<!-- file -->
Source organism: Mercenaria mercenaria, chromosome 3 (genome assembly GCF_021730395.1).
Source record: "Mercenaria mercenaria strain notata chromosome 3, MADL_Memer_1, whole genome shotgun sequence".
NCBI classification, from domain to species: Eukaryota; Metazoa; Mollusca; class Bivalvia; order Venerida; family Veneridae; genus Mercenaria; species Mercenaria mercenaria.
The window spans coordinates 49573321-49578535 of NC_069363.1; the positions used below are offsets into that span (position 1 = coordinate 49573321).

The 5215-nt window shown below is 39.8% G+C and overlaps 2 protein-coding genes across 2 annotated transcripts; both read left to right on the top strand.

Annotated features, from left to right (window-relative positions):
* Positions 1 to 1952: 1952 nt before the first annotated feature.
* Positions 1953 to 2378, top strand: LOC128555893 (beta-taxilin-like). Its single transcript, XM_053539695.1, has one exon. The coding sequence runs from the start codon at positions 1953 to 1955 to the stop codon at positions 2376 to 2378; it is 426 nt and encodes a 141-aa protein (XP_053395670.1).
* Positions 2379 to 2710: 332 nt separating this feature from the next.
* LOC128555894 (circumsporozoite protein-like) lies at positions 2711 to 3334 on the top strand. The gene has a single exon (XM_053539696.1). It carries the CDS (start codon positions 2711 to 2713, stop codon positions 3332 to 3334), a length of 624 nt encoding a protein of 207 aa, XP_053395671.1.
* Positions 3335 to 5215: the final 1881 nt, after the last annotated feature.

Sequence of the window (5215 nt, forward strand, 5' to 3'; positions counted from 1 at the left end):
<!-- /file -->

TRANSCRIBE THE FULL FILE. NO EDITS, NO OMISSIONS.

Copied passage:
Source organism: Mercenaria mercenaria, chromosome 3 (genome assembly GCF_021730395.1).
Source record: "Mercenaria mercenaria strain notata chromosome 3, MADL_Memer_1, whole genome shotgun sequence".
NCBI classification, from domain to species: Eukaryota; Metazoa; Mollusca; class Bivalvia; order Venerida; family Veneridae; genus Mercenaria; species Mercenaria mercenaria.
The window spans coordinates 49573321-49578535 of NC_069363.1; the positions used below are offsets into that span (position 1 = coordinate 49573321).

The 5215-nt window shown below is 39.8% G+C and overlaps 2 protein-coding genes across 2 annotated transcripts; both read left to right on the top strand.

Annotated features, from left to right (window-relative positions):
* Positions 1 to 1952: 1952 nt before the first annotated feature.
* Positions 1953 to 2378, top strand: LOC128555893 (beta-taxilin-like). Its single transcript, XM_053539695.1, has one exon. The coding sequence runs from the start codon at positions 1953 to 1955 to the stop codon at positions 2376 to 2378; it is 426 nt and encodes a 141-aa protein (XP_053395670.1).
* Positions 2379 to 2710: 332 nt separating this feature from the next.
* LOC128555894 (circumsporozoite protein-like) lies at positions 2711 to 3334 on the top strand. The gene has a single exon (XM_053539696.1). It carries the CDS (start codon positions 2711 to 2713, stop codon positions 3332 to 3334), a length of 624 nt encoding a protein of 207 aa, XP_053395671.1.
* Positions 3335 to 5215: the final 1881 nt, after the last annotated feature.

Sequence of the window (5215 nt, forward strand, 5' to 3'; positions counted from 1 at the left end):